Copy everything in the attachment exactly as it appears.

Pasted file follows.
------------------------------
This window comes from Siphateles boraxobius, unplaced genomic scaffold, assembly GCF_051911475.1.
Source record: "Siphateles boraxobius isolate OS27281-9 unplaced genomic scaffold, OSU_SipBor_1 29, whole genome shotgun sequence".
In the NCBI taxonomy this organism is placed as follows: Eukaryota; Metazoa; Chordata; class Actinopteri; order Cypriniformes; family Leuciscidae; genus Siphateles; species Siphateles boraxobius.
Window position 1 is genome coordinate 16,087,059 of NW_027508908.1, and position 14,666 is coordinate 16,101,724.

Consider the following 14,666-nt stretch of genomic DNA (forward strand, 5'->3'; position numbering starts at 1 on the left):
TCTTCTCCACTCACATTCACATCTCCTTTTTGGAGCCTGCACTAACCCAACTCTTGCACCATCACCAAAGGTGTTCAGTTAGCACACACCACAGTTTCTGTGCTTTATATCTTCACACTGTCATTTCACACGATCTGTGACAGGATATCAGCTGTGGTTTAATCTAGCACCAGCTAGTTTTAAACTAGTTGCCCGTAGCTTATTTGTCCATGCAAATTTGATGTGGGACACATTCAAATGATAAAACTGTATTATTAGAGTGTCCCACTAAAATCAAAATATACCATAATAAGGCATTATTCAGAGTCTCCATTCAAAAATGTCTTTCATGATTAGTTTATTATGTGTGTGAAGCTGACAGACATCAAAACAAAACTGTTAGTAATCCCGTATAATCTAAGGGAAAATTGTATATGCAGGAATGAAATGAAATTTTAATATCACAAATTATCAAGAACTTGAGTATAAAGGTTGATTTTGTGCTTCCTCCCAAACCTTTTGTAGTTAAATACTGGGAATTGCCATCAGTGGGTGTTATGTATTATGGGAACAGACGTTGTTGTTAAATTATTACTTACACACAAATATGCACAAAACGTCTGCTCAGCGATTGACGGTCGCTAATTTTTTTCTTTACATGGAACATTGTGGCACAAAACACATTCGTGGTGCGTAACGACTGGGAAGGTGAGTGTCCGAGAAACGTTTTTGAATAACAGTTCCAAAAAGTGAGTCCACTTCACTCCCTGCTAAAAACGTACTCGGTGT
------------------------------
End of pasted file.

This window comes from Siphateles boraxobius, unplaced genomic scaffold, assembly GCF_051911475.1.
Source record: "Siphateles boraxobius isolate OS27281-9 unplaced genomic scaffold, OSU_SipBor_1 29, whole genome shotgun sequence".
In the NCBI taxonomy this organism is placed as follows: Eukaryota; Metazoa; Chordata; class Actinopteri; order Cypriniformes; family Leuciscidae; genus Siphateles; species Siphateles boraxobius.
Window position 1 is genome coordinate 16,087,059 of NW_027508908.1, and position 14,666 is coordinate 16,101,724.

Consider the following 14,666-nt stretch of genomic DNA (forward strand, 5'->3'; position numbering starts at 1 on the left):
TCTTCTCCACTCACATTCACATCTCCTTTTTGGAGCCTGCACTAACCCAACTCTTGCACCATCACCAAAGGTGTTCAGTTAGCACACACCACAGTTTCTGTGCTTTATATCTTCACACTGTCATTTCACACGATCTGTGACAGGATATCAGCTGTGGTTTAATCTAGCACCAGCTAGTTTTAAACTAGTTGCCCGTAGCTTATTTGTCCATGCAAATTTGATGTGGGACACATTCAAATGATAAAACTGTATTATTAGAGTGTCCCACTAAAATCAAAATATACCATAATAAGGCATTATTCAGAGTCTCCATTCAAAAATGTCTTTCATGATTAGTTTATTATGTGTGTGAAGCTGACAGACATCAAAACAAAACTGTTAGTAATCCCGTATAATCTAAGGGAAAATTGTATATGCAGGAATGAAATGAAATTTTAATATCACAAATTATCAAGAACTTGAGTATAAAGGTTGATTTTGTGCTTCCTCCCAAACCTTTTGTAGTTAAATACTGGGAATTGCCATCAGTGGGTGTTATGTATTATGGGAACAGACGTTGTTGTTAAATTATTACTTACACACAAATATGCACAAAACGTCTGCTCAGCGATTGACGGTCGCTAATTTTTTTCTTTACATGGAACATTGTGGCACAAAACACATTCGTGGTGCGTAACGACTGGGAAGGTGAGTGTCCGAGAAACGTTTTTGAATAACAGTTCCAAAAAGTGAGTCCACTTCACTCCCTGCTAAAAACGTACTCGGTGT